K.J. McDaniels is still worthy of a bench role even if he cannot manage to improve his shooting from deep. If he can improve to around 37% from deep, he may well be able to leverage his defensive prowess into a starting role. Either way, he can be a key contributor going forward for a Nets team that struggles on the defensive end.

Spencer Dinwiddie

Spencer Dinwiddie is next in the age order of Brooklyn's young prospects but has played the fewest games of the non-rookies in the group. Dinwiddie filled in capably as the starting point guard with Jeremy Lin out and has the length at 6'6" to slot in across the perimeter on defense. After two years of miserable shooting in Detroit, he has bumped his True Shooting Percentage to a solid 56.4% this season. He is also shooting 37.3% from deep, a noticeable improvement over his career mark. That shooting touch allows him to be effective with or without the ball in his hands:

Dinwiddie's newfound shooting efficiency is coupled with his ball-handling efficiency, something he did display in Detroit. Dinwiddie is second on the team with 3.2 assists per game but averages just 1.1 turnovers per game. His career Assist/Turnover Ratio is an excellent 2.94.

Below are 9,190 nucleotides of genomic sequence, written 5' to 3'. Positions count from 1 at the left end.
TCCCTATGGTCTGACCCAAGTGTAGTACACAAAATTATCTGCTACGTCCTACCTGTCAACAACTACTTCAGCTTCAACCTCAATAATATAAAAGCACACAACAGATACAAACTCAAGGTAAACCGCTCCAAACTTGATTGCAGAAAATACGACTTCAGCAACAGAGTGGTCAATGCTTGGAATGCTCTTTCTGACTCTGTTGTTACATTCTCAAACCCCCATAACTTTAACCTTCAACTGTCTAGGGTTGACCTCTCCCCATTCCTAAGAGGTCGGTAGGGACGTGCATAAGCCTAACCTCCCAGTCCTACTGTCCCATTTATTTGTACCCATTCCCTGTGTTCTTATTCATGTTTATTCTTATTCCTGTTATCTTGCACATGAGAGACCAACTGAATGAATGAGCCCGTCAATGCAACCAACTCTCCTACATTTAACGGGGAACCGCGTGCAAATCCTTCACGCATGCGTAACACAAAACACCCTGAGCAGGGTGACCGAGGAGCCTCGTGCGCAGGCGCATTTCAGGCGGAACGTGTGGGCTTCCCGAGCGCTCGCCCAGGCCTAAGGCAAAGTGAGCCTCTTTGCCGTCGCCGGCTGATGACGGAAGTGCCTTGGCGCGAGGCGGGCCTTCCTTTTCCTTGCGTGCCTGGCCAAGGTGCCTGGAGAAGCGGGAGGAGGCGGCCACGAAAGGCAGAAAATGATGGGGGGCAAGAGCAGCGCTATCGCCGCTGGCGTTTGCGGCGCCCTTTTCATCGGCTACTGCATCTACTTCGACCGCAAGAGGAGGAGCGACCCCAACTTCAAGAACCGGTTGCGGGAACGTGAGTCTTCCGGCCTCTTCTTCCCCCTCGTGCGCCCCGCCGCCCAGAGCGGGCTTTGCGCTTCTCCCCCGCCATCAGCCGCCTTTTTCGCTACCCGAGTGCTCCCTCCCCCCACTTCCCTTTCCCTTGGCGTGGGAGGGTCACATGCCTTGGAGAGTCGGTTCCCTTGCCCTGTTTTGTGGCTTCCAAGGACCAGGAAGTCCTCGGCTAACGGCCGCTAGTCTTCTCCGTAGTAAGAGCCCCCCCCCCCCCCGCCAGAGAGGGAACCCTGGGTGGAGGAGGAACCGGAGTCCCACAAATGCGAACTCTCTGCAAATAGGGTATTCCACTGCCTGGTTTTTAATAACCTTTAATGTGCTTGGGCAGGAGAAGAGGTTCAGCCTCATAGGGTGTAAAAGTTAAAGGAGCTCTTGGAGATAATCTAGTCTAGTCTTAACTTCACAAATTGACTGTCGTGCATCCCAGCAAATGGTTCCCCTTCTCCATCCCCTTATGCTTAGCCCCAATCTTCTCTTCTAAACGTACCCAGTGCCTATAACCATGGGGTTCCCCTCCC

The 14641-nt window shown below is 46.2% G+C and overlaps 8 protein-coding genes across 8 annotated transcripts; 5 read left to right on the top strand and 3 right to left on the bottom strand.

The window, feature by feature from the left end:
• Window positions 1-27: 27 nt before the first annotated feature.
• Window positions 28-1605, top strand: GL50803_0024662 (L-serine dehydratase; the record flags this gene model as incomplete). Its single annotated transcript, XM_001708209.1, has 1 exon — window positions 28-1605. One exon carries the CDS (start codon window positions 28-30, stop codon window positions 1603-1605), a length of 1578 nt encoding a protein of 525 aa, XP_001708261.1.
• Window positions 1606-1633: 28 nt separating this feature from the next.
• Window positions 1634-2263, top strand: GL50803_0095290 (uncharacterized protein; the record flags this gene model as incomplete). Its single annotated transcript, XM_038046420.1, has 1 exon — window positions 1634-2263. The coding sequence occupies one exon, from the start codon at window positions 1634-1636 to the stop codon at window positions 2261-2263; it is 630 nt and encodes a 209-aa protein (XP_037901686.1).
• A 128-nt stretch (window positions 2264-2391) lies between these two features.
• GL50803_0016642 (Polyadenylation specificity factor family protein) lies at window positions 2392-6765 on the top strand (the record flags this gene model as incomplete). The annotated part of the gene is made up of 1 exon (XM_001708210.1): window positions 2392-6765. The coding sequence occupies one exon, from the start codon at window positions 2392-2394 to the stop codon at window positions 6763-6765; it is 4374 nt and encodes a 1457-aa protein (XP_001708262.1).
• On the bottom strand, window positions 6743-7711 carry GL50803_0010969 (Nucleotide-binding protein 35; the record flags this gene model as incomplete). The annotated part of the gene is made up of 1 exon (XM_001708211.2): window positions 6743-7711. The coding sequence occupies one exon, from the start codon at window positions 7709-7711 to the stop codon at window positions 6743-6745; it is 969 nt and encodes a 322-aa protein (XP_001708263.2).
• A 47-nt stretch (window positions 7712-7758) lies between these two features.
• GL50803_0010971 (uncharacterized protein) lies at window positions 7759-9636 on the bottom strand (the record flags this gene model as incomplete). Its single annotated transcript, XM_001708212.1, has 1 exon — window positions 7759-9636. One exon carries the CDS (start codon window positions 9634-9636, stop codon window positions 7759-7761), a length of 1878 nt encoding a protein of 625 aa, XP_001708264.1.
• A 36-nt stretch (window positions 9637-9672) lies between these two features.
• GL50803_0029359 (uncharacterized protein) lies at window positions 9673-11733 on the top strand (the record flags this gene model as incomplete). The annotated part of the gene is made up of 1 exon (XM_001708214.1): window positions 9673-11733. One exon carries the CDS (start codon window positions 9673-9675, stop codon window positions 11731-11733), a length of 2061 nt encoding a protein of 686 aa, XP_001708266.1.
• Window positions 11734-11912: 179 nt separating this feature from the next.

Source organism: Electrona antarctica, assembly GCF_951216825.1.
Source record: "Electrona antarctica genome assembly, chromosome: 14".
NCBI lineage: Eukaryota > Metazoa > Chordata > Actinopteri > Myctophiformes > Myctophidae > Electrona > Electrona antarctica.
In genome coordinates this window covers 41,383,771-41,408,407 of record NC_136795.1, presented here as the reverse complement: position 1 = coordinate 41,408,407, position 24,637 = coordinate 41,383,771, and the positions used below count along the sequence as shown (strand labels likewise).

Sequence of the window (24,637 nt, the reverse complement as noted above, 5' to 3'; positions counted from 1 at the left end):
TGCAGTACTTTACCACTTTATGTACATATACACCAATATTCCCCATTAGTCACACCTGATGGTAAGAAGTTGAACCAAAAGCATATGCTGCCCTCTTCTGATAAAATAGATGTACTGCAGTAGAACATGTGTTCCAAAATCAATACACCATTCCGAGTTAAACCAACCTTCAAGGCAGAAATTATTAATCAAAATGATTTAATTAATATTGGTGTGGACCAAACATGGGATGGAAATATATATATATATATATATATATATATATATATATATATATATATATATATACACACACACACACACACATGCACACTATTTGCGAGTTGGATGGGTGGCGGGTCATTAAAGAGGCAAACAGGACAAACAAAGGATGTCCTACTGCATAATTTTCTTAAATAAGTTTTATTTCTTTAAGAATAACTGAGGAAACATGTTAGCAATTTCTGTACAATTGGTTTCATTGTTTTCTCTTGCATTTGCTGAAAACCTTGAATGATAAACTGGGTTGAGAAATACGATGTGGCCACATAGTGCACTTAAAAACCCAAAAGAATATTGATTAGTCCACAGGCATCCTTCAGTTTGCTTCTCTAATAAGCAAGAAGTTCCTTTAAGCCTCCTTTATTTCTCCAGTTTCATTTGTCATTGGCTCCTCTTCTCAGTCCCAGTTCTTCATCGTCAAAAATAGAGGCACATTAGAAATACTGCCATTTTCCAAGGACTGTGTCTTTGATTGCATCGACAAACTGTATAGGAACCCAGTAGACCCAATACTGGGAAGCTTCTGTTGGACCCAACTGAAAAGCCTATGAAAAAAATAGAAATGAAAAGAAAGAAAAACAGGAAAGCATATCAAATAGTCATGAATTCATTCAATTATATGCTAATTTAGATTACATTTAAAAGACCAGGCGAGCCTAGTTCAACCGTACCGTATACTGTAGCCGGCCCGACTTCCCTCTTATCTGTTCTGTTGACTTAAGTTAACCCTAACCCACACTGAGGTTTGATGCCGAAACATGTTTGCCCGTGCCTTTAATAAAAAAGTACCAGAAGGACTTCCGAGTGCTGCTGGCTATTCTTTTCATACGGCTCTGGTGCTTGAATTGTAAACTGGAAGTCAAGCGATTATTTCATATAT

His greatest weakness as a lead guard, however, is his inability to effectively drive to the basket. Despite shooting 52.9% from mid-range in addition to his solid shooting from deep, Dinwiddie shoots just 50.6% in the restricted area per NBA.com, well below league average. If he can maintain his shooting from deep and continue to be efficient with the ball, Dinwiddie can be a solid backup option at either guard position. However, he will need to improve his finishing ability near the basket to be able to be more than the fourth guard in any team's rotation going forward.

Archie Goodwin

Although he will not turn 23 until August 17, Archie Goodwin has already played in more games than any of the other Nets youngsters. Goodwin is in his fourth NBA season after declaring for the draft following his freshman season at Kentucky. The mercurial guard spent three up and down seasons with the Phoenix Suns before being surprisingly waived prior to the start of the 2016-2017 season. Goodwin has only played in three games with the Nets so far. He may not be with the team next season, as he is still on his first 10-day contract in Brooklyn. He is a top-tier athlete, as he showed with his game-winning dunk against the Jazz in Summer League: